EVERYONE SEEMS agreed the Government will have a bruising session. The only argument is, which opposition party will reap the greatest profit from it?
Progressive Conservatives can point to their early demand for a frank statement about the dollar crisis. On Aug. 24, when Liberal ministers were still pretending it was a reporters’ invention, J. M. Macdonnell called on the Government to stop treating us like children and tell us the score.
However, the Government has a defense against charges of silence and undue delay. Silence was necessary until the time for action—otherwise they’d merely have stimulated panic buying, which was bad enough anyway.
And action, they argue, had to wait for conclusion of the Geneva Agreements and the Marshall Plan. Our import-restriction plan calls for a lot of forbearance and understanding by the United States, and it’s the opposite of everything Geneva tried to achieve. If it had come out at a critical moment, it might have ruined either the Geneva or the Marshall project, or both.
Moreover, if either Geneva or the Marshall Plan had failed, Canada would have had to adopt a different and much worse program. This one is relatively mild, for it’s based on a strong hope for world recovery. Failure at Geneva and/or Washington would have destroyed that hope and forced us into a policy of despair. We had to wait and see.
Toward the CCF the Government is in a weaker position. The CCF has never stopped hammering against the decontrol policy, which was based on the assumption that ample supply was just around the corner. Now, when decontrol is nearly complete, supply is cut with an axe.
Many imported foods ax-e banned entirely, the rest cut in half. Clothing and other textiles are limited to a third of last year’s imports, shoes and leather goods to two thirds. Under the law of supply and demand, what will happen to the prices of whatever supplies we’ll have left?
* * *
THAT QUESTION really worries the Liberals.
Not only the Grit backbenchers but some cabinet ministers, too, were always suspicious of the rapid pace of decontrol. When this threat of new scarcities and new controls came up, they cried “I told you so,” very bitterly.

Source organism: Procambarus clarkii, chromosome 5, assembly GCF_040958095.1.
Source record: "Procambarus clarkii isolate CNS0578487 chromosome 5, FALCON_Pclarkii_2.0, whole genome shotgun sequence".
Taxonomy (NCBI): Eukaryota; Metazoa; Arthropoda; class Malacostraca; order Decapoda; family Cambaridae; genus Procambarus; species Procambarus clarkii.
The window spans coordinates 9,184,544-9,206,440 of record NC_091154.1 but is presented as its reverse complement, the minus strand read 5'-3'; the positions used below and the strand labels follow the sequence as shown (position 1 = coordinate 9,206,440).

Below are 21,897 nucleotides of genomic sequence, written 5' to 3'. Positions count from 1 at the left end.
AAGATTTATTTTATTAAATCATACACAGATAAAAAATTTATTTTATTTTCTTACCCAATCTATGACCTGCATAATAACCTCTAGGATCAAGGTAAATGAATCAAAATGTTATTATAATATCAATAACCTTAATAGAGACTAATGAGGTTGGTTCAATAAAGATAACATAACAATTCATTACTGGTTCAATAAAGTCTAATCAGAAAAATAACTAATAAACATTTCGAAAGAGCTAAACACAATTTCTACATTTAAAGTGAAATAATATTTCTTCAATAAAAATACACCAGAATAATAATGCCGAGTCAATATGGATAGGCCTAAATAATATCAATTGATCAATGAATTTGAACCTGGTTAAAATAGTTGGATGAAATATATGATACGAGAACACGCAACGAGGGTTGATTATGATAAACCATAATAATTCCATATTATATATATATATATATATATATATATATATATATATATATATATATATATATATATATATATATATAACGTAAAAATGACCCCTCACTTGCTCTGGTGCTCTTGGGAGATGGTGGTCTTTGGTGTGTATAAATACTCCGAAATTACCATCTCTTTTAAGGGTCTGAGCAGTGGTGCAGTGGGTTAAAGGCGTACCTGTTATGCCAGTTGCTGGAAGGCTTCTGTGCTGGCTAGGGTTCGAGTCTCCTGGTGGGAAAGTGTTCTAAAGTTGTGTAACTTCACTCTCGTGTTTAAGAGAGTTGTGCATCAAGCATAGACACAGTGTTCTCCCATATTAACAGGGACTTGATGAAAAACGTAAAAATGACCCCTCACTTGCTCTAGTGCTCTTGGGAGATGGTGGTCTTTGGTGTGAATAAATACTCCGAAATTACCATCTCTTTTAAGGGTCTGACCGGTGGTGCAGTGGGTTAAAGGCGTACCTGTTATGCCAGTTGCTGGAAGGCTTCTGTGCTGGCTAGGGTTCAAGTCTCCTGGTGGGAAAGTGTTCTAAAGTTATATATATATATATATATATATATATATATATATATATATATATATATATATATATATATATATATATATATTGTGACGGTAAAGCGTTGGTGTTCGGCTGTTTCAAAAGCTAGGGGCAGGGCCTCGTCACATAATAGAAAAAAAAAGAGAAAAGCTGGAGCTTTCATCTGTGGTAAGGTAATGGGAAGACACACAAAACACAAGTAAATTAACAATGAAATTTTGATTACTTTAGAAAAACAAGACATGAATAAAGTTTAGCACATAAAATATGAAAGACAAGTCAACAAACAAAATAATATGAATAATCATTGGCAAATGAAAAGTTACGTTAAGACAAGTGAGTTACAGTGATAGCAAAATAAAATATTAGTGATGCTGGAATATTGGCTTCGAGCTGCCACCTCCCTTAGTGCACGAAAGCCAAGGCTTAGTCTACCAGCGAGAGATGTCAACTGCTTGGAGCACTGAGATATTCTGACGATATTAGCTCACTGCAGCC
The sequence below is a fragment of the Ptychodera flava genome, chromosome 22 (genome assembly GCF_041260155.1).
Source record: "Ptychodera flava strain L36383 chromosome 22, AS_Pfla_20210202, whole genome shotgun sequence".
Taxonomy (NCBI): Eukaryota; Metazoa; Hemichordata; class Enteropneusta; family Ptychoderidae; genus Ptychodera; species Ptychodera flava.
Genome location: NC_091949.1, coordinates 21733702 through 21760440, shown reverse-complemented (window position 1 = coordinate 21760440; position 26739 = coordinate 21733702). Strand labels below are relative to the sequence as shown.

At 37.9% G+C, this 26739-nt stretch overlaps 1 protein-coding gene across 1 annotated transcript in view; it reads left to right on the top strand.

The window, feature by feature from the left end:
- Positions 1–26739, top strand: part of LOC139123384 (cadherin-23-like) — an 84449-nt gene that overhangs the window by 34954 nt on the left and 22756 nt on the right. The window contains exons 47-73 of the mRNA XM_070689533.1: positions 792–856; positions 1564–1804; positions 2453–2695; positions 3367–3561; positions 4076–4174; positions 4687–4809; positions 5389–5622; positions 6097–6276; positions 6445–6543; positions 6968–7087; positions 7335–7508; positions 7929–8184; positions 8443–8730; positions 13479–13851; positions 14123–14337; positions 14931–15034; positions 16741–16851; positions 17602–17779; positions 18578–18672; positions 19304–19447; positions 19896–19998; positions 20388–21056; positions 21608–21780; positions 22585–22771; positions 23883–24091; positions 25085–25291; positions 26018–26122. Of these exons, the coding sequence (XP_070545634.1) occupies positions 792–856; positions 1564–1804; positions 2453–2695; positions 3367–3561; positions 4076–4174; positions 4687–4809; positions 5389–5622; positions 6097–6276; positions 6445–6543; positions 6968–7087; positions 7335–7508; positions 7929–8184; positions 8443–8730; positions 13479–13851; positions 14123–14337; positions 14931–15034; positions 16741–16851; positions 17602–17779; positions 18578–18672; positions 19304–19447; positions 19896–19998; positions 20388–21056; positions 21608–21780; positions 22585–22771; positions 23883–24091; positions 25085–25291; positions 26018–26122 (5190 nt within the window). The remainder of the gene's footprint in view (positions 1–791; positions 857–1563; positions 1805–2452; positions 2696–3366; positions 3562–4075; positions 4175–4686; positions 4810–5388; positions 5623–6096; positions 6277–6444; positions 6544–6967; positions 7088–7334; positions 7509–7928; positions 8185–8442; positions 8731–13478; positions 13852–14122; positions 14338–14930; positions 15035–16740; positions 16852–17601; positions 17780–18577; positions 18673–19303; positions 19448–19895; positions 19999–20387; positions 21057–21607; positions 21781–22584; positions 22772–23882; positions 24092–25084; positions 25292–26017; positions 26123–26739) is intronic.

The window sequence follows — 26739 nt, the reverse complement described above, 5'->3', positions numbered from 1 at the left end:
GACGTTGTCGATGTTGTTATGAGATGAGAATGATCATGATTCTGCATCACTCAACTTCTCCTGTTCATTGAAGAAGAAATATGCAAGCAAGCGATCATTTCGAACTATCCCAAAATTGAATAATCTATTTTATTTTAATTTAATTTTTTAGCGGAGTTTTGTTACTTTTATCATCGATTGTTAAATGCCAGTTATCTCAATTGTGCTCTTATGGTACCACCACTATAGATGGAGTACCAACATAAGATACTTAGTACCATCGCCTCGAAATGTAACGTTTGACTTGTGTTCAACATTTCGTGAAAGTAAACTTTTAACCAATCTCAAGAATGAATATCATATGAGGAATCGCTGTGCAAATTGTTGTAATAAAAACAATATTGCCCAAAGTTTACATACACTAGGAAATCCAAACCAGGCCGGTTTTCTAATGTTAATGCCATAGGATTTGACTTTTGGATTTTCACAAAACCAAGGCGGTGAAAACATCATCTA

The brain trust, they felt, had a lot to answer for. If it was time six months ago to end price control, why is it time for new restrictions now?
At the outset these ministers were against any kind of dollar program. Raise a loan, they said, and keep the voters happy. But this was before the grim facts were laid before them. Within a week they were fully convinced that no painless policy would do—but they still weren’t happy about the whole thing.
However, that dispute was trivial compared to the battle over the removal of our own embargoes on cattle exports to the United States.
Hon. James Gardiner was the champion of the embargo. He believes in the principle of his agreements with Britain—that the farmer would be better off with a lower price and a stable market. Fie thinks world food prices ax-e going to break in 1948, and he’d like to see Canadian farmers tied up with one more coxxtract that would stretch beyond the break and coxxtixxue to give them decent prices
while the x-est of the world’s producex-s took the short end of the stick for a chaixge.
Also, he knew that if the exxxbax-go on cattle shipmeixts to the U. S. were lifted, every farmer who owned a cow would tx-y to ship her across the border. They’d sell off their cattle, stop feeding precious coarse graixx to hogs, and pretty sooxx the whole Caxxadiaxx livestock ixxdustx-y would be ruixxed.